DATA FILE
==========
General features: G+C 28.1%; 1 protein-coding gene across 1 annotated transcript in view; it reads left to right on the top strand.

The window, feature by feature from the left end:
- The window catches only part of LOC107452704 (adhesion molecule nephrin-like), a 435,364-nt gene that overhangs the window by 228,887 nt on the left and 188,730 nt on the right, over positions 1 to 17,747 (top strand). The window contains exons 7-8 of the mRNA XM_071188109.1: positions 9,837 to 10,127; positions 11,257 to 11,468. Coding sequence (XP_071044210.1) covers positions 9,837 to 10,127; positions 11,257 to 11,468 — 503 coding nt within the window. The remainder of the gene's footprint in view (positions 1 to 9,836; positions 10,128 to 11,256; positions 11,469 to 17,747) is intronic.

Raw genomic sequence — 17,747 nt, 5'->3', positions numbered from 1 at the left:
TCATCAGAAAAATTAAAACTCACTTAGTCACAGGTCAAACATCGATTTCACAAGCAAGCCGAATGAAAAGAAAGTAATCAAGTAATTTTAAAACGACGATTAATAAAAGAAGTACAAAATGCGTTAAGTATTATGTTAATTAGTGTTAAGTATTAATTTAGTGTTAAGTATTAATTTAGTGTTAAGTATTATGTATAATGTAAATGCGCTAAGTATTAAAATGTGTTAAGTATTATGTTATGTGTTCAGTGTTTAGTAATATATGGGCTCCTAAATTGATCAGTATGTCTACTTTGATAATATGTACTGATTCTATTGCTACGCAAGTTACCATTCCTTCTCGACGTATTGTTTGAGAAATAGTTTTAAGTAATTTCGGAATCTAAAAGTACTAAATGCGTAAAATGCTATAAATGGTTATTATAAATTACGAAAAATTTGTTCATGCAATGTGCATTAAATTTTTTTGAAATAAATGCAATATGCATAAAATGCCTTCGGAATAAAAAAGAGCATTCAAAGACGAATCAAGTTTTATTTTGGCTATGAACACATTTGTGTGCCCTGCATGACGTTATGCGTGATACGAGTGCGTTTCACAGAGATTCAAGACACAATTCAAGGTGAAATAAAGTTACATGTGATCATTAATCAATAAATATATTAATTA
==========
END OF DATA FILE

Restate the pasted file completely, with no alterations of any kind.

General features: G+C 28.1%; 1 protein-coding gene across 1 annotated transcript in view; it reads left to right on the top strand.

The window, feature by feature from the left end:
- The window catches only part of LOC107452704 (adhesion molecule nephrin-like), a 435,364-nt gene that overhangs the window by 228,887 nt on the left and 188,730 nt on the right, over positions 1 to 17,747 (top strand). The window contains exons 7-8 of the mRNA XM_071188109.1: positions 9,837 to 10,127; positions 11,257 to 11,468. Coding sequence (XP_071044210.1) covers positions 9,837 to 10,127; positions 11,257 to 11,468 — 503 coding nt within the window. The remainder of the gene's footprint in view (positions 1 to 9,836; positions 10,128 to 11,256; positions 11,469 to 17,747) is intronic.

Raw genomic sequence — 17,747 nt, 5'->3', positions numbered from 1 at the left:
TCATCAGAAAAATTAAAACTCACTTAGTCACAGGTCAAACATCGATTTCACAAGCAAGCCGAATGAAAAGAAAGTAATCAAGTAATTTTAAAACGACGATTAATAAAAGAAGTACAAAATGCGTTAAGTATTATGTTAATTAGTGTTAAGTATTAATTTAGTGTTAAGTATTAATTTAGTGTTAAGTATTATGTATAATGTAAATGCGCTAAGTATTAAAATGTGTTAAGTATTATGTTATGTGTTCAGTGTTTAGTAATATATGGGCTCCTAAATTGATCAGTATGTCTACTTTGATAATATGTACTGATTCTATTGCTACGCAAGTTACCATTCCTTCTCGACGTATTGTTTGAGAAATAGTTTTAAGTAATTTCGGAATCTAAAAGTACTAAATGCGTAAAATGCTATAAATGGTTATTATAAATTACGAAAAATTTGTTCATGCAATGTGCATTAAATTTTTTTGAAATAAATGCAATATGCATAAAATGCCTTCGGAATAAAAAAGAGCATTCAAAGACGAATCAAGTTTTATTTTGGCTATGAACACATTTGTGTGCCCTGCATGACGTTATGCGTGATACGAGTGCGTTTCACAGAGATTCAAGACACAATTCAAGGTGAAATAAAGTTACATGTGATCATTAATCAATAAATATATTAATTA